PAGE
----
The Virtual Boy also had eight games in its first year with a pretty strong start. In fact, it was 100% the best year the Virtual Boy had! Not that this says much though, after all it was the only year it had. So here is all of the games Nintendo made for the Virtual Boy.

With that we’ve covered every system that did worse than the Switch, so let’s count down the remaining 6 Nintendo systems until we get to the best. These all had more games than the Switch currently has confirmed, but that could all change in seven months time. Let’s begin!


6. Game Boy Advance

So actually I lied. The Game Boy Advance had twelve games in its launch year, meaning it has exactly what the Switch has now. It may end up worse than the Switch then when we get more info on future titles. This is a pretty good line-up though, all things considered. Two remakes of classic Mario titles, along with new F-Zero, Mario Kart, and Wario game.s Four brand new RPGs (three were Japanese exclusives, unfortunately) and the first localized Advance Wars game. All in all a good year. Now onto the actual high scorers.


5. Famicom Disk System

I was a little iffy on including the Famicom Disk System here. It fits into the same category as the Game Boy Color, in my opinion, as it had more power and required extra development time but it still runs on the same system as the previous console (apparent as many of these titles came to the NES in the West). In the end, I decided to count it and what a lineup it had! Three Mario games, the first two Zeldas, Metroid, Kid Icarus, Murasame Castle and many sports titles. It is wonderful with a total of fifteen games, although one of the Mario titles was a special contest game, so it’s kind of really fourteen. Hence why it is below…


4. Nintendo Wii

The Nintendo Wii also had fifteen games, and all of these were available to the public, so it goes above the Famicom Disk System. The Wii was a massive success to Nintendo, and this line-up definitely helped. We have a bunch of sequels and Gamecube titles that got moved over such as Zelda, Fire Emblem, Paper Mario, Wars, and Donkey Kong. Throw in a new Metroid, Wario, Pokémon, and two Mario spin-offs and you have a lot to do. And this was just from Nintendo. It had games appealing to all demographic and covering a wide-variety of genres. This is the line-up the Switch has the closest chance of reaching in my opinion. Heck, it already launched with a Zelda port and some sequels to past gen games.

So, only one more home-console left, is it next? Spoilers: Yes.


3. NES/Famicom

The NES is a weird one. Nowadays, we are use to simultaneous releases, but back in the 80s this wasn’t the case. When the NES launched it had a lot of games ready because it came out in 1985. The Famicom, however, launched in 1983. The NES had a big back catalogue when it launched, but those in Japan only had sixteen games in their first year, and many are basic. Graphically and mechanically inferior ports of arcade titles like Donkey Kong and Mario Bros. along with a bunch of sports and edutainment games. But hey, three Donkey Kong games, with two at launch. Who was the mascot again?


2. Nintendo 3DS

I bet this one comes a surprise. The Nintendo 3DS was infamous for its terrible launch with no major titles until June with the launch of Ocarina of Time 3D. It probably should have waited until then to launch as then it could’ve launched with the eShop as well. The thing is, the 3DS only has about 8 boxed games, but it made up for it with a lot of smaller eshop titles. This leaves it with eighteen games and it could’ve had more, but it is let down by the fact it launched in Japan the final weekend of February. Had it launched worldwide in March, then I could’ve added the next year’s February games on here and it would’ve shot up to twenty-one! That still doesn’t beat number one though, the best launch Nintendo ever had.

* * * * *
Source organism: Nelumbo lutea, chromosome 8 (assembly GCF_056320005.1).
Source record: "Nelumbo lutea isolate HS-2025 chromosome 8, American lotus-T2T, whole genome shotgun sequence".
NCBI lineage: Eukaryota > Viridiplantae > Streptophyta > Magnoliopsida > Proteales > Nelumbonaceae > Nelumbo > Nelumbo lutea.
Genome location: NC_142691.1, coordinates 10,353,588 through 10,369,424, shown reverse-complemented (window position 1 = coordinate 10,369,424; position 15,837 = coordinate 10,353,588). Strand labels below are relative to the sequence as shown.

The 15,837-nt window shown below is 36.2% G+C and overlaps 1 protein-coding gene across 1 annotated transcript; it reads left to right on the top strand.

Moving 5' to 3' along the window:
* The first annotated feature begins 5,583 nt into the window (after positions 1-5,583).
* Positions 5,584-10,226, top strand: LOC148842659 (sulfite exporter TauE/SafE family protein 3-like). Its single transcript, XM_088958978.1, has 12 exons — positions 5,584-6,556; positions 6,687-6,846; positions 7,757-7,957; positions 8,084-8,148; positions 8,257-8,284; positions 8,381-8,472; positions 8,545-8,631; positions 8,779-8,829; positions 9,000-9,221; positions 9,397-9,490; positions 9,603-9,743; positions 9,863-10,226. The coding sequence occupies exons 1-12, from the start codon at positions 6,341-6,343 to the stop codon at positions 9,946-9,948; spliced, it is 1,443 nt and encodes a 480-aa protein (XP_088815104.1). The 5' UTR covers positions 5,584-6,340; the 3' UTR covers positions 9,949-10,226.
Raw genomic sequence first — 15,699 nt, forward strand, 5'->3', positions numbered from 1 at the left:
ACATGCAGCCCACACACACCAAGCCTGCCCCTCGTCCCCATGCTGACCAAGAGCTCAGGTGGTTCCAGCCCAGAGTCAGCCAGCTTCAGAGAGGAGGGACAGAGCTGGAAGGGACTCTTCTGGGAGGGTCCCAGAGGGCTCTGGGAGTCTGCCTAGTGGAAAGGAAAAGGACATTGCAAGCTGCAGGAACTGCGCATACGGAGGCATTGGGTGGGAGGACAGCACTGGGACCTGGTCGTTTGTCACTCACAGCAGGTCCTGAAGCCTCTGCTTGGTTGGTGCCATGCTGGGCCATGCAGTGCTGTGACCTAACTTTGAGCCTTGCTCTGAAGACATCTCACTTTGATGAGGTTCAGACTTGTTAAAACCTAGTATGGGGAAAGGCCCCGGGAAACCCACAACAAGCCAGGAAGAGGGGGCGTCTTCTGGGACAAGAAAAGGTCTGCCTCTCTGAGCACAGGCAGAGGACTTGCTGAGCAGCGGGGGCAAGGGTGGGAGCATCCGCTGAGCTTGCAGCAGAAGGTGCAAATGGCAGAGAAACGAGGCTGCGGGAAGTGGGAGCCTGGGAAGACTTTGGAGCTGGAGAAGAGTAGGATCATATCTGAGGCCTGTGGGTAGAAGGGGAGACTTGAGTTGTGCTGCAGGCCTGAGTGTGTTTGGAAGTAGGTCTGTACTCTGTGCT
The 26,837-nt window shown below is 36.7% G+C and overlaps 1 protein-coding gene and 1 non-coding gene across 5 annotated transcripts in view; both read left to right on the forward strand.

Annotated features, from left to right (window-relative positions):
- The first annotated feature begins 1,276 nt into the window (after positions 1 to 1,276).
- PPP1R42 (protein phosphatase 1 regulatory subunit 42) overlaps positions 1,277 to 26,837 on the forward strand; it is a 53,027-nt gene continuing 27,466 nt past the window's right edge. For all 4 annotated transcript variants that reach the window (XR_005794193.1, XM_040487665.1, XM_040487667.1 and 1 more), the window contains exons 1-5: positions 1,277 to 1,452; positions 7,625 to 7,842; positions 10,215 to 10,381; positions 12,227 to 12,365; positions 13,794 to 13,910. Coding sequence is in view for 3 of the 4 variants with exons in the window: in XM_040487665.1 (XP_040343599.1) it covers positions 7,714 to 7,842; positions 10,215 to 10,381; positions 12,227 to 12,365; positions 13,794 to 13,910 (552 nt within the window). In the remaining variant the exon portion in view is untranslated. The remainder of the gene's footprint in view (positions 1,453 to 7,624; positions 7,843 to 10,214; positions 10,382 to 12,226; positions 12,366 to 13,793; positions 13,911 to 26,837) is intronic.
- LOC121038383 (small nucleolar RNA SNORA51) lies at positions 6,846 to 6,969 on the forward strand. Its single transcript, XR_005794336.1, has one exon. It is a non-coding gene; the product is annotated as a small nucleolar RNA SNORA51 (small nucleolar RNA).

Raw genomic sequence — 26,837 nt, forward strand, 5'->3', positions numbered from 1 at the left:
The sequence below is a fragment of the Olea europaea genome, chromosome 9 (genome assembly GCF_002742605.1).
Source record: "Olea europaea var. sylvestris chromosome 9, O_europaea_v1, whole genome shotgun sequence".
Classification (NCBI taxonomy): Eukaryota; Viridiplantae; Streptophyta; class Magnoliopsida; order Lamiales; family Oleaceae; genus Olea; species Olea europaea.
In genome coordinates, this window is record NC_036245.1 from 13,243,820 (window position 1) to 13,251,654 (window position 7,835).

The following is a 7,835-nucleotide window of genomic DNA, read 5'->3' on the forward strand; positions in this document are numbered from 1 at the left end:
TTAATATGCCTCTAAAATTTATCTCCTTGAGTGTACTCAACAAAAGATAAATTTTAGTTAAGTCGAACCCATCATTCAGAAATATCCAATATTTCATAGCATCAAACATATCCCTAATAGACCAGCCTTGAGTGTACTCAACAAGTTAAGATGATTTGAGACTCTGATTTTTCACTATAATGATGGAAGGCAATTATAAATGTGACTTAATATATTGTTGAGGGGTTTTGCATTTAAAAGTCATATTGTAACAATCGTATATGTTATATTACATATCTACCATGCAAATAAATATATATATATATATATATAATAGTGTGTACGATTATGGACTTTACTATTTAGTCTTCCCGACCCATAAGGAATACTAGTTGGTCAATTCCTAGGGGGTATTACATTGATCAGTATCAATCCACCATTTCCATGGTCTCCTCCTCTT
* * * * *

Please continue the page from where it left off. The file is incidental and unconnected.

1. Nintendo DS

Talk about the best way to kickstart your new line of systems. Nintendo’s dual screen phenomenon began its success with a fantastic first year. You can see that Nintendo knew exactly what it was doing here with twenty-two games in total. And for the only time in the company’s life cycle it got a piece of software out every single month (albeit one being a glorified MP3, but it still counts). Despite having no Zelda game, Nintendo aimed to strike with many of its key IP like Mario, Wario, Yoshi, Metroid, Kirby, and Pokemon. It also introduced many successful new IP like Another Code and NintenDogs. We had a lot of genres covered from shooter to simulator to pinball. Edutainment and visual novels went into the mainstream here, and rhythm games got a surprising amount of love, at least in Japan. I don’t think Nintendo will reach this height again for its first year, but if the Switch can get even close to this then it has done a good job.

So that does it for all of Nintendo’s first-party launch years. The results here are quite quantitative focused and it is up to you to decide which launch was really the best. I for one think the Wii’s launch had higher quality titles than the 3DS and NES, hence why I hope the Switch makes that its target instead. EDIT: In fact, the Switch did hit fifteen titles as well, just like the Wii. Incredible. There is one problem with these results though and that is the fact it only looks at what Nintendo made/published. So in the future, I think I will look at the third parties and see how their support was in the first year of each systems life and see how this compares to the Switch. Until then though, have a great day!